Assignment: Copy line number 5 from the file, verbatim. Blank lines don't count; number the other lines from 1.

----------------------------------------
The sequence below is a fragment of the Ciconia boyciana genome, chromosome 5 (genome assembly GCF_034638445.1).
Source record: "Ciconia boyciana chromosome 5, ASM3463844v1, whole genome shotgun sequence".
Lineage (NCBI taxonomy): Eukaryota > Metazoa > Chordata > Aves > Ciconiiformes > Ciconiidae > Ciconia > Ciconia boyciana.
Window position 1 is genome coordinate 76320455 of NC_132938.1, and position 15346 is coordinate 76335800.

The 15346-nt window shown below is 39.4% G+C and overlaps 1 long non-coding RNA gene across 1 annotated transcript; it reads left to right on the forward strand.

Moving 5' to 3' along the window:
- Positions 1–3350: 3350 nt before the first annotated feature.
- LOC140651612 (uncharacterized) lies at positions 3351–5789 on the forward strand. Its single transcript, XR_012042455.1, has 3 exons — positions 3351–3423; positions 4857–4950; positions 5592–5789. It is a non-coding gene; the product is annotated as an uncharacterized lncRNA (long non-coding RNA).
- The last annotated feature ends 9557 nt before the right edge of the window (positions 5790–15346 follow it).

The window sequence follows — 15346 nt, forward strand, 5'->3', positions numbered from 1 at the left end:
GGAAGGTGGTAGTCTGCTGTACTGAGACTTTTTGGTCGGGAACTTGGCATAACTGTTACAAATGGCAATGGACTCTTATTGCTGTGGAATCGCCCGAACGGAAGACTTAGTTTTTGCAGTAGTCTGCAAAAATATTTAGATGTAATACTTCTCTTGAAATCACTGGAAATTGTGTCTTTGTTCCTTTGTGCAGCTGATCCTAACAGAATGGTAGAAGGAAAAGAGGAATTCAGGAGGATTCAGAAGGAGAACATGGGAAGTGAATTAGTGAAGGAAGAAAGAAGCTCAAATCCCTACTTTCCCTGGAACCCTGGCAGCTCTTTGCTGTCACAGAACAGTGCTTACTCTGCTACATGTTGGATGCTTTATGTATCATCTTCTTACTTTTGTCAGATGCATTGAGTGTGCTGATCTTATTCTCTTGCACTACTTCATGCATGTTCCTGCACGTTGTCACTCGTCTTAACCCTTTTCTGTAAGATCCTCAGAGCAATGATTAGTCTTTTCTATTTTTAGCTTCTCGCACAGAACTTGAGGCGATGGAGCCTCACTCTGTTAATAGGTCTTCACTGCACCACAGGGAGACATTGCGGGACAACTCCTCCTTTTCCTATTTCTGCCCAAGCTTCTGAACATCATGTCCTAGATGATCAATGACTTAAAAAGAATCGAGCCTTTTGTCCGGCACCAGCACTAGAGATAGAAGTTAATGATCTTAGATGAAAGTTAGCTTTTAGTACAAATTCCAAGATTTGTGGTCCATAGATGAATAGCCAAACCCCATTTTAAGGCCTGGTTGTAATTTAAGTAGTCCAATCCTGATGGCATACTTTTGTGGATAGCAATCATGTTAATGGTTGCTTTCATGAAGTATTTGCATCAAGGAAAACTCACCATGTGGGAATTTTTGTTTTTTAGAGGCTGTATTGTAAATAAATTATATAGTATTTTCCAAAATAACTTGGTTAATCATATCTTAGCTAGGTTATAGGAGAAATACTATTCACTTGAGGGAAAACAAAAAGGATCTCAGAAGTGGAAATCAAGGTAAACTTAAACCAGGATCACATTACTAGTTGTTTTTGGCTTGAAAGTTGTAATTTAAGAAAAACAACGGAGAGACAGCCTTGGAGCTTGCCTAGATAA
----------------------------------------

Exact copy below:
The 15346-nt window shown below is 39.4% G+C and overlaps 1 long non-coding RNA gene across 1 annotated transcript; it reads left to right on the forward strand.